I have blogged in the past about being a bit hippy in the sense that I have always had a garden, been a recycler before it was popular or required, used up/reused before throwing away. Long before I met my husband, I cooked from scratch, baked my own bread, and was vegetarian by choice, though that aspect is more limited as he is a definite omnivore and cooking two different meals is too onerous. We do have meatless meals occasionally, I do make sides such as macaroni and cheese or au gratin potatoes that I can eat as my meal and he as a side. During my earlier days of omitting meat from my diet, I read several books, bought a couple. Only one of them has stayed in my library, a nutrition guideline and recipe book full of vital information and anecdotes of the lifestyle changes of the authors. The book is “Laurel’s Kitchen.”
My copy is 2 years older than our marriage, 4 years older than my eldest child, well worn, well loved, and cherished. Though I rarely refer to a recipe anymore in my cooking, it is still pulled off the shelf to check my intuition when returning to cooking something I have let lapse over time.
One of those processes that lapsed after the kids were grown and less bread consumed, was bread baking. By that time, artisan loaves and whole grain breads could be purchased in the grocer or at the Farmers’ Markets. With us at home and away from others, bread baking has returned to my routine. The internet has a wealth of recipes and instructions on “how to” but I love my old book. Yesterday, I blogged that with our Natural Foods Store doing email orders and no touch curbside delivery, I bought the fixings for a meatless Mediterranean dinner, but needed to make Pita. When I first moved into this home with hubby still working across the state, Son 1 and his family were living here with me and still doing interior work on the house. They were very amenable to meatless meals and both very good cooks, so we would buy Dolmas and olives, they would make hummus and tabbouleh, and I would make Pita bread and we would feast. I haven’t made Pita in at least a dozen years, but knew that when I made them then, the recipe did not come from the internet, but from my beloved book. This morning, I pulled it back off the shelf to refresh my memory. The recipe in the book makes 24 Pitas, or if half of the dough is formed into a loaf, a dozen Pitas and a loaf of bread. I may go for half a dozen Pitas, a loaf of bread and half a dozen sandwich rolls.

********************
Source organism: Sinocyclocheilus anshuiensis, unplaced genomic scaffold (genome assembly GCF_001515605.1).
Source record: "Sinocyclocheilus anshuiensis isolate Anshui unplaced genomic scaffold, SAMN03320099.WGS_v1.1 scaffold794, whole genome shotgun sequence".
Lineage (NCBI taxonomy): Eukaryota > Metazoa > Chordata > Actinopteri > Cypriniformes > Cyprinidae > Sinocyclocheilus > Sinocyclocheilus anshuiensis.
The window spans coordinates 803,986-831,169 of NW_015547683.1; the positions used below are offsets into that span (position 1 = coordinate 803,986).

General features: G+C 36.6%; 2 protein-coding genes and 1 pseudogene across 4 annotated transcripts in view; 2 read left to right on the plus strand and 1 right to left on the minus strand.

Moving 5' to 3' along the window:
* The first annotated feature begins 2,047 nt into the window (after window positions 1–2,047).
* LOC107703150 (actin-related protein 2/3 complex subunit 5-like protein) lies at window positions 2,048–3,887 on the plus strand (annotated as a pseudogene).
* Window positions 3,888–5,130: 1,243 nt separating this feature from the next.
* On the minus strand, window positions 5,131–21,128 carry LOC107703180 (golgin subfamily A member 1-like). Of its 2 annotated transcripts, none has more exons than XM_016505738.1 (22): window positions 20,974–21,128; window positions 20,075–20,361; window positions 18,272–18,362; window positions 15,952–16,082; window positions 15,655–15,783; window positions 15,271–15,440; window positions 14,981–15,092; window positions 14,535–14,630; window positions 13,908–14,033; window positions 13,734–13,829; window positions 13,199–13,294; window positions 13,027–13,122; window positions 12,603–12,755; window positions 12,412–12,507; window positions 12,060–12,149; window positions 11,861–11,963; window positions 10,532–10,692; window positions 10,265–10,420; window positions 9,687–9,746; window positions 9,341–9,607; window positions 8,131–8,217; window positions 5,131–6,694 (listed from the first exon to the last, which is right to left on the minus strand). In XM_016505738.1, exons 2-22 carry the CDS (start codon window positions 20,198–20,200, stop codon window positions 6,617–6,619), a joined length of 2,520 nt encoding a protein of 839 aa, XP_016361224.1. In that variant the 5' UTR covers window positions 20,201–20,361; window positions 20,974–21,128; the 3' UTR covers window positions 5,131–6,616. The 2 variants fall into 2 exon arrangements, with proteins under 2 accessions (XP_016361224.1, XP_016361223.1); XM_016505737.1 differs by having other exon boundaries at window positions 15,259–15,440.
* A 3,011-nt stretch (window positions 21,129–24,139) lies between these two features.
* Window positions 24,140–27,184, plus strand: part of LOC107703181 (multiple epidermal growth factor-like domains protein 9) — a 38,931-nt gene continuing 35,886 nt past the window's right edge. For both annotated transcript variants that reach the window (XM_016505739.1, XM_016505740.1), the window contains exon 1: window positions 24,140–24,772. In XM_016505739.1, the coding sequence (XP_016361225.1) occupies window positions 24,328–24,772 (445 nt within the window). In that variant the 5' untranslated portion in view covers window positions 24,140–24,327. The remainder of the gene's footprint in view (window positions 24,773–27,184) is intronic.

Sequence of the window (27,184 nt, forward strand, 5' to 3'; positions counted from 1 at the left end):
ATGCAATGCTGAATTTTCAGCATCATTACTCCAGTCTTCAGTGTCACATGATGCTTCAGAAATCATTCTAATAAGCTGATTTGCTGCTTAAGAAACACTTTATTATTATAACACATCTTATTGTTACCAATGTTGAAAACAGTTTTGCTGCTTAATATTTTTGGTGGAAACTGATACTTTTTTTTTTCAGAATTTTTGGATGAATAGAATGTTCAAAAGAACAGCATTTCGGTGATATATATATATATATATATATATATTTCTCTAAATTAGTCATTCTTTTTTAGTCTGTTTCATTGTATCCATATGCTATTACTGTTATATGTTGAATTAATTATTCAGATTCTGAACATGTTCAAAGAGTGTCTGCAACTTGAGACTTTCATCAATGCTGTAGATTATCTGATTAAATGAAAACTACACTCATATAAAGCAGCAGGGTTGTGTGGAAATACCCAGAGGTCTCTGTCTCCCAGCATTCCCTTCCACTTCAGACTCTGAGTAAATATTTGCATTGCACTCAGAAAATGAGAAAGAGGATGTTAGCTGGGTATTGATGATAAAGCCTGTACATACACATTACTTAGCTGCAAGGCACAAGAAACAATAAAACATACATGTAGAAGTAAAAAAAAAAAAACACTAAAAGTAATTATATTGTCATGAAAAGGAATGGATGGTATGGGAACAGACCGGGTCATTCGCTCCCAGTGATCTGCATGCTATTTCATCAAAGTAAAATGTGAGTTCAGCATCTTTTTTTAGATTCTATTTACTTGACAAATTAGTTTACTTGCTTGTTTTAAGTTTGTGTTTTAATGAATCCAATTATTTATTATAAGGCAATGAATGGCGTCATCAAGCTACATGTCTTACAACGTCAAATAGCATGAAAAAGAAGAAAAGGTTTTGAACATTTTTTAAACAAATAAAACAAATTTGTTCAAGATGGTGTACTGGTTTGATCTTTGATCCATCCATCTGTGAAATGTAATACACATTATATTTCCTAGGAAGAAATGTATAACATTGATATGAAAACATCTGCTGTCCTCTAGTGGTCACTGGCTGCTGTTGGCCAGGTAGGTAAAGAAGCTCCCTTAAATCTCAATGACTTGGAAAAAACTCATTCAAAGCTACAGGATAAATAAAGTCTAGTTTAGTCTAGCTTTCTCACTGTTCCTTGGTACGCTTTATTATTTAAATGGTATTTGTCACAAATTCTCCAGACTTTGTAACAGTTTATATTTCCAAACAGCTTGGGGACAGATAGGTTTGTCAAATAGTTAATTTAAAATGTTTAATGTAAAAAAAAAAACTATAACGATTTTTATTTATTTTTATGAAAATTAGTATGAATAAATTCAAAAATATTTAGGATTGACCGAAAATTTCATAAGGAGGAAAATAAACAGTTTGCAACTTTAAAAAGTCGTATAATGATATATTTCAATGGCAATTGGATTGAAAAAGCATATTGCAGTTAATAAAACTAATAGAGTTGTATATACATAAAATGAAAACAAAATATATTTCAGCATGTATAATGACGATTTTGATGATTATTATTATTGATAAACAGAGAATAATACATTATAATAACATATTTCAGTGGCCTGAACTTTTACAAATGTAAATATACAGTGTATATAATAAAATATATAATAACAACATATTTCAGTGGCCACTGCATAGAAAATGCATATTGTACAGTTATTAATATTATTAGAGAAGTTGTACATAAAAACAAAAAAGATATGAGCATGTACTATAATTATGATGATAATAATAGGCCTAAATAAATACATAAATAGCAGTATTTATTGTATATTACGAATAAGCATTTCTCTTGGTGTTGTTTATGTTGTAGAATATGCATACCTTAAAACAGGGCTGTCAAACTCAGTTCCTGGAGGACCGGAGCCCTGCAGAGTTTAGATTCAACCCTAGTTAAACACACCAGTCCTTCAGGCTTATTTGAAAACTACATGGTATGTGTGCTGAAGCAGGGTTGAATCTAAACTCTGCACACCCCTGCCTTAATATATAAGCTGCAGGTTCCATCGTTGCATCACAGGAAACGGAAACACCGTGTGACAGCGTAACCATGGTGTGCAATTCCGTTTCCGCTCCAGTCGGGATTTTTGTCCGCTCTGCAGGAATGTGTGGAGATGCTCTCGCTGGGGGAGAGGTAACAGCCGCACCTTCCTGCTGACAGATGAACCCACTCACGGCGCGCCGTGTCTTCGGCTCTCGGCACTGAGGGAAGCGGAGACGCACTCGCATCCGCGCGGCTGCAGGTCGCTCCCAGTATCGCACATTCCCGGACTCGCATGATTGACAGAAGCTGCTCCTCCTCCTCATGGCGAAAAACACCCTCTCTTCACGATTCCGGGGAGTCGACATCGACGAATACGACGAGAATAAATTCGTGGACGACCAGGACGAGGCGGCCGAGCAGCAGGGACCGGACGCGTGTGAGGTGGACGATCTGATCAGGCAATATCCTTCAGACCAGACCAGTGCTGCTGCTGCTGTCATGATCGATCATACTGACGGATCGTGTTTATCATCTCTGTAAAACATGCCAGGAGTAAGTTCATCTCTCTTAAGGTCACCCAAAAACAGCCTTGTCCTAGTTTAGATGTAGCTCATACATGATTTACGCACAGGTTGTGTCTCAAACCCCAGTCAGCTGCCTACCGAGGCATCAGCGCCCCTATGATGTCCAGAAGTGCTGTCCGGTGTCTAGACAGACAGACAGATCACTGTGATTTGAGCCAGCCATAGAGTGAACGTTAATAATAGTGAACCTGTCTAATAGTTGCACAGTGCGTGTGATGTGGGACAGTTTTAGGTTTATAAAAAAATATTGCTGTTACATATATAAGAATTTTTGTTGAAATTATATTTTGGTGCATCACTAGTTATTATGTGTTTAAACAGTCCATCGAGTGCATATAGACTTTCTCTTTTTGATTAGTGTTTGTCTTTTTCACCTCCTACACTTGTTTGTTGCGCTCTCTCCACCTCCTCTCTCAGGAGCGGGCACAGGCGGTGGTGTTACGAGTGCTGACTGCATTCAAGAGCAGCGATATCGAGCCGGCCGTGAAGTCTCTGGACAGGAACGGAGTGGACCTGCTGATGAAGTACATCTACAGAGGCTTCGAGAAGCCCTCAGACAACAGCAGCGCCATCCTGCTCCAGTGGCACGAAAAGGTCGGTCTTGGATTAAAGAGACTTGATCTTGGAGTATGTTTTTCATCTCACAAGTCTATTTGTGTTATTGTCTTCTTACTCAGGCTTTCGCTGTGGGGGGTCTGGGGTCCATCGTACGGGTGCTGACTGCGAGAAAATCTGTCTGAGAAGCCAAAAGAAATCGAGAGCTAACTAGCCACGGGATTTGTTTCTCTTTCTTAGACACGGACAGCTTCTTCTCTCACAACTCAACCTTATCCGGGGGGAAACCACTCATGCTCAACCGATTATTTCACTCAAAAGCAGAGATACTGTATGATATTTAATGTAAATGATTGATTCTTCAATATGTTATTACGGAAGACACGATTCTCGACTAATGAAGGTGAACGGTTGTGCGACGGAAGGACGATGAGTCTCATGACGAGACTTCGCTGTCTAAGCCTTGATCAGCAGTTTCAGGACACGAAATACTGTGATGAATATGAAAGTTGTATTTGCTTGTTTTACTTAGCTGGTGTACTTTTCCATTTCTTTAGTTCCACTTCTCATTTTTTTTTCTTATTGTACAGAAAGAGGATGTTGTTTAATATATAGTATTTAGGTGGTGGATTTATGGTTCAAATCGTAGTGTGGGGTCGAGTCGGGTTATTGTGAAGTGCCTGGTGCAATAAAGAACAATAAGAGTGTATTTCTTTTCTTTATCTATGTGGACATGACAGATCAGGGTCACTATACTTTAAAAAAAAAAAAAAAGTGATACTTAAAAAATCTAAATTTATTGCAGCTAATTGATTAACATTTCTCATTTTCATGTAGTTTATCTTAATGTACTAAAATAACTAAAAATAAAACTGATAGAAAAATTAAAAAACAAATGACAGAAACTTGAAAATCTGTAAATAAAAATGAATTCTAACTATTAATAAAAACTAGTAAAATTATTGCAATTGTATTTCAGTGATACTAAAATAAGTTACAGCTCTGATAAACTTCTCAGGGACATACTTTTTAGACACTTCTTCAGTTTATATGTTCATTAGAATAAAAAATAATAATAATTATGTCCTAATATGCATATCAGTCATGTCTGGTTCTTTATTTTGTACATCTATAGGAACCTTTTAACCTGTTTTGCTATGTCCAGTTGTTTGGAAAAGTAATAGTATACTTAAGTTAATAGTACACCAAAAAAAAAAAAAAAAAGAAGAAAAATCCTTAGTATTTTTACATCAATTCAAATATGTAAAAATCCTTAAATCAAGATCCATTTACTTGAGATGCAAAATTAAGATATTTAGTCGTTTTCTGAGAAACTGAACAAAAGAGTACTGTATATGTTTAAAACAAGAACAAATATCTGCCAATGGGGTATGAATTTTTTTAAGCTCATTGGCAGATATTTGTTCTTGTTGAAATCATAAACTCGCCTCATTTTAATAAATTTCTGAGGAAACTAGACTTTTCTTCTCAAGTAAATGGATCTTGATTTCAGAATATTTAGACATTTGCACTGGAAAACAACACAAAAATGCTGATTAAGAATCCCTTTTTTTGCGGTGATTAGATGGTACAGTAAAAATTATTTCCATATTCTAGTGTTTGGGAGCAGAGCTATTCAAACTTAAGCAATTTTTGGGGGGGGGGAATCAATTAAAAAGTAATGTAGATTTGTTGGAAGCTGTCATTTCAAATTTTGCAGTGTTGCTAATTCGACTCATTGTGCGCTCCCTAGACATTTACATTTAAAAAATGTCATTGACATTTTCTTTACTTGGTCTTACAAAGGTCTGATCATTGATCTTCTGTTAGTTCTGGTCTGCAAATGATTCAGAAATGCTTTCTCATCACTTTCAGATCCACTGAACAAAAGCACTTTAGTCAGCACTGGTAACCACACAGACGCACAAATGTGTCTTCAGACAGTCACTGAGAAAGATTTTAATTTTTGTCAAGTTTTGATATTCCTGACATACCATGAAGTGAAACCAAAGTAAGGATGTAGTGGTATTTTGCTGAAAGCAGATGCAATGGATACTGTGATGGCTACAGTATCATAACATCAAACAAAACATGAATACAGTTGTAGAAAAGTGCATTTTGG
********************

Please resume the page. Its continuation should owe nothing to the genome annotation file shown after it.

When I was making bread for our growing family, hubby bought me a giant pottery bowl.
I would mix up 3 or 4 loaves of bread, beating the dough with a large wooden spoon and breaking a few of them over the years as the dough got stiff. Kneading in more flour in the bowl by hand until the dough was not sticky and turning it on a floured board or counter to finish kneading it. At a craft fair at some point, hubby bought me a wooden dough bowl.
The final kneading and rising could be done in the bowl. It was all done by hand, but alas, a wrist break, wrist surgery, and arthritis make if nearly impossible to do the entire process by hand anymore. I can do the artisan type breads, but that dough doesn’t make good rolls or Pita so we bought me a Kitchen Aid stand mixer.
It is not a commercial grade one and it struggles toward the end of kneading dough, so it gets the bread started and then I turn it into the wooden dough bowl to do the final kneading and proofing. The dough is proofing covered in that precious wooden dough bowl as I write. Later it will be divided and prepared for baking the bread for dinner and meals later in the week. A slow down in time, a return to a simpler life. There is some good come from this staying at home.